Tuesday, July 29, 2008

Obon Festival

This weekend, I had the opportunity to go to the Higashi Honganji Buddhist Temple's Obon Festival. I loved that image they had hanging down in front of the temple. That's me by it. The festival was to honor the ancestors of members and friends of the temple. I had the opportunity to see taiko drumming, the Manto-e Service (gathering of 10,000 lanterns), and the Bon Odori dance. It was all very beautiful and moving. I have a number of photographs that may be reference materials for future paintings. Currently I'm working on a painting very loosely inspired by Leonardo Da Vinci's Leda and the Swan. I did the drawing for it a while back and then set it aside, I'm not sure what motivated me to put it on the easel, but on the easel it is!

Saturday, July 26, 2008

Friday Treats

This Friday I finished this small 5x7 pink and yellow rose acrylic painting that I have yet to title. Later as a treat I went out to the Norton Simon Museum in Pasadena. To my surprise, they were having an evening of music with the Harmonia Baroque Players. This ensemble is a group of four musicians who perform music written for small groups in the 17th and early 18th centuries playing on period instruments. It was truly a delight to hear them play. I think their music would be excellent to paint to. It was mentioned that their work was available in the gift shop and I intend to look for it the next time that I visit. For this visit, the museum was closing very shortly after their show and I wanted to spend some time engulfed in their fabulous Impressionist section before it was time to go. I am so in love with Degas' dancers! Time and again I am moved by them, yesterday was no exception. The Norton Simon titled their musical evening "Baroque Treats for the Eyes, Ears and Soul" and it truly was a wonderful combination of art and music.

Friday, July 18, 2008

The LACMA today

Today I went to the Los Angeles County Museum of Art and saw two exhibits. One was a grouping of Chicano art mainly from the collection of Cheech Marin and the other was Japanese art ranging primarily from 1615-1868 from the Price collection titled The Age of Imagination.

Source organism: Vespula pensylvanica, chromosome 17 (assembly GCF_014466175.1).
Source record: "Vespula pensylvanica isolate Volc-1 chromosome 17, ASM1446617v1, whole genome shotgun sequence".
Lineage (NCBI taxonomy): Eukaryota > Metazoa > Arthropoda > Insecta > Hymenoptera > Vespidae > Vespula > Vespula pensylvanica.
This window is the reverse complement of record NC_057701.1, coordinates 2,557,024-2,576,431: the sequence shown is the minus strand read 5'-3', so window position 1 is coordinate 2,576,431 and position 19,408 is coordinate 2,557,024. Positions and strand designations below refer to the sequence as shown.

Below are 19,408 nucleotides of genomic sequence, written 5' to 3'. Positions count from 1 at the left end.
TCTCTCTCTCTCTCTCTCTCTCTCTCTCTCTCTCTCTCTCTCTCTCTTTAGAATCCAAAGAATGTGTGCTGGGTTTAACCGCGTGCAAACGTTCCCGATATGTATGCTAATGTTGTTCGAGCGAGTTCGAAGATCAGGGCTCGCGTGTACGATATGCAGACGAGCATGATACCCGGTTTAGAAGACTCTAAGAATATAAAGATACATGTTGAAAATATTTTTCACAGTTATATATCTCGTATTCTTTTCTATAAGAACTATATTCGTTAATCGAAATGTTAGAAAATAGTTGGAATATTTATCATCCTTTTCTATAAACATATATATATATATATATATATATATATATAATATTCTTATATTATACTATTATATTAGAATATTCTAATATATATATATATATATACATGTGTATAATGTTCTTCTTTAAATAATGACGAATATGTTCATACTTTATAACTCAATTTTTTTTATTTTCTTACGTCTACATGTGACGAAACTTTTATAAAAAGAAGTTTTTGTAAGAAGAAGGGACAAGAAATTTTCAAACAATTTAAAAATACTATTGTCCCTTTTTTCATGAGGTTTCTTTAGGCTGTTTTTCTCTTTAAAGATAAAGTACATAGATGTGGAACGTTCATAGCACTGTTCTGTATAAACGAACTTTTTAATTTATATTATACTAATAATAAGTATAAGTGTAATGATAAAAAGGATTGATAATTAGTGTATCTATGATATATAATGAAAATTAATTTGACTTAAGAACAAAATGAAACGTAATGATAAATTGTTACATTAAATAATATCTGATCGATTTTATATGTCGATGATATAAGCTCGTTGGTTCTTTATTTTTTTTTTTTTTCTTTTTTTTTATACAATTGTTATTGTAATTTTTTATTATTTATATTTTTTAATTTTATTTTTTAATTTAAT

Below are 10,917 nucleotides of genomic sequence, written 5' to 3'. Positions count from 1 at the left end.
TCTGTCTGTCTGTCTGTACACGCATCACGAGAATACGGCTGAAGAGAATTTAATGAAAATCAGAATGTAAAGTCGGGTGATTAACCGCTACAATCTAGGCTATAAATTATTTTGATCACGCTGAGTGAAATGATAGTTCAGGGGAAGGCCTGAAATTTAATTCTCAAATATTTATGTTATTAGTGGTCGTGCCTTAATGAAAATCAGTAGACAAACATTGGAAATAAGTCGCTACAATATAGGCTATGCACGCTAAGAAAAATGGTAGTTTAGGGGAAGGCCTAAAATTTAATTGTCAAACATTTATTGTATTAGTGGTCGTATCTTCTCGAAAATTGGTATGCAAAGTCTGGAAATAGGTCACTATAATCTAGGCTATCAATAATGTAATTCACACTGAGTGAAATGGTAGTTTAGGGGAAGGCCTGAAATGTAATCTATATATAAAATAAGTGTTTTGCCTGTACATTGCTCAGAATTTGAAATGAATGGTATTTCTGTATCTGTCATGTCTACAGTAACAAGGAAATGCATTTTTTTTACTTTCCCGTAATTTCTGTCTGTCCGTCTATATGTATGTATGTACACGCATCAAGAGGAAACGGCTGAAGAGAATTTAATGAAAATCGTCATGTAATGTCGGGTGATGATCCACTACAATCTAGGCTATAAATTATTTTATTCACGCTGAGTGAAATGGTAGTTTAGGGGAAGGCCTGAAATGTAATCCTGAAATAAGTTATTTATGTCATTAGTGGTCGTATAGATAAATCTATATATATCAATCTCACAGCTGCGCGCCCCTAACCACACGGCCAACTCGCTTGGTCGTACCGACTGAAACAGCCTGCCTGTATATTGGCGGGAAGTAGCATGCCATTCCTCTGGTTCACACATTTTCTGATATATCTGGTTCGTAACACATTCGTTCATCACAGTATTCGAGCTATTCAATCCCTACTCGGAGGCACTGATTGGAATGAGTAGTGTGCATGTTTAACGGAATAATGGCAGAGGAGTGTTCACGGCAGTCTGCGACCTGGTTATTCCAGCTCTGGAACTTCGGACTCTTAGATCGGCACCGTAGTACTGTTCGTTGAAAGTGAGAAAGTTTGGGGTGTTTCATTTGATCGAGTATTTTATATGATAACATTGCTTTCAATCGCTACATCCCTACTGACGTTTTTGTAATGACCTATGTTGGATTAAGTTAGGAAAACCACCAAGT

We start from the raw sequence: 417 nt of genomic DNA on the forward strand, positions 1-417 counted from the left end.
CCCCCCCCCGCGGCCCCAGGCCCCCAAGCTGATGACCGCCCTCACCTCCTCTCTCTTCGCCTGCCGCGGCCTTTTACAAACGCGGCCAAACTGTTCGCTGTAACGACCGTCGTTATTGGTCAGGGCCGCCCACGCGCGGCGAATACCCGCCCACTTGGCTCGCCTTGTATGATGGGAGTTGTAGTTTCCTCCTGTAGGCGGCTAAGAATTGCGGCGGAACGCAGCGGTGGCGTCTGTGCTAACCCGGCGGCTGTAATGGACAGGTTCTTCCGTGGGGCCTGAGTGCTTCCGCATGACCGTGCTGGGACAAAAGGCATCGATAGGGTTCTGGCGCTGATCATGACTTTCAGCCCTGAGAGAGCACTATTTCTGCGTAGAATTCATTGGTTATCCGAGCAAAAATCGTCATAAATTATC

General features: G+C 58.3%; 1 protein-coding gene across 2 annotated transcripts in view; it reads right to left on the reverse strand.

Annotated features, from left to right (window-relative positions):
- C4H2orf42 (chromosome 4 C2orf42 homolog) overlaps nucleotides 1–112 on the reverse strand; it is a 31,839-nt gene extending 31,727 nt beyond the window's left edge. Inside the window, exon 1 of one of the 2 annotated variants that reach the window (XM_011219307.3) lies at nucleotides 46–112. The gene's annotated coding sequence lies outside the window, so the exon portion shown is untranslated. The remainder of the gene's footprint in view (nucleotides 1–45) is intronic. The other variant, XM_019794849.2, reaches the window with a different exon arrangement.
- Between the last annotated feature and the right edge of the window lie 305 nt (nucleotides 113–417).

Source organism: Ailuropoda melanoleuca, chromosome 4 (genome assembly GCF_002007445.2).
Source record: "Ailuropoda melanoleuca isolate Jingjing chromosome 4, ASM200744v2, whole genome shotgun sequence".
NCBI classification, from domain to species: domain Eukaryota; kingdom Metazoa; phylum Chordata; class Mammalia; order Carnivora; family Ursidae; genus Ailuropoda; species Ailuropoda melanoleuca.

I was very impressed with how vibrant the Chicano art was, although the themes were very versatile, some of the art felt very much like Impressionism. I have the book Chicano Visions, American Painters on the Verge by Cheech Marin and many of the paintings selected for the show were in the book. It's always wonderful to see in person works only seen before in print.

The Age of Imagination was beautiful, seeing what could be accomplished with a single brushstroke moved me. There was so much delicacy paired with a strength of confidence. The art was masterful. To quote Joe D. Price on a painting from the Kyoto school, "You will not find a single overpowering brushstroke. That is not empty space that you are seeing. What appears empty is a series of gradual shadings, carrying your eyes around the painting."

I came home and painted for a little bit, but my mind is a little dizzy from all the art I have seen. I don't think the painting I'm working on right now is interesting enough yet to post a picture of, but hopefully it will get there.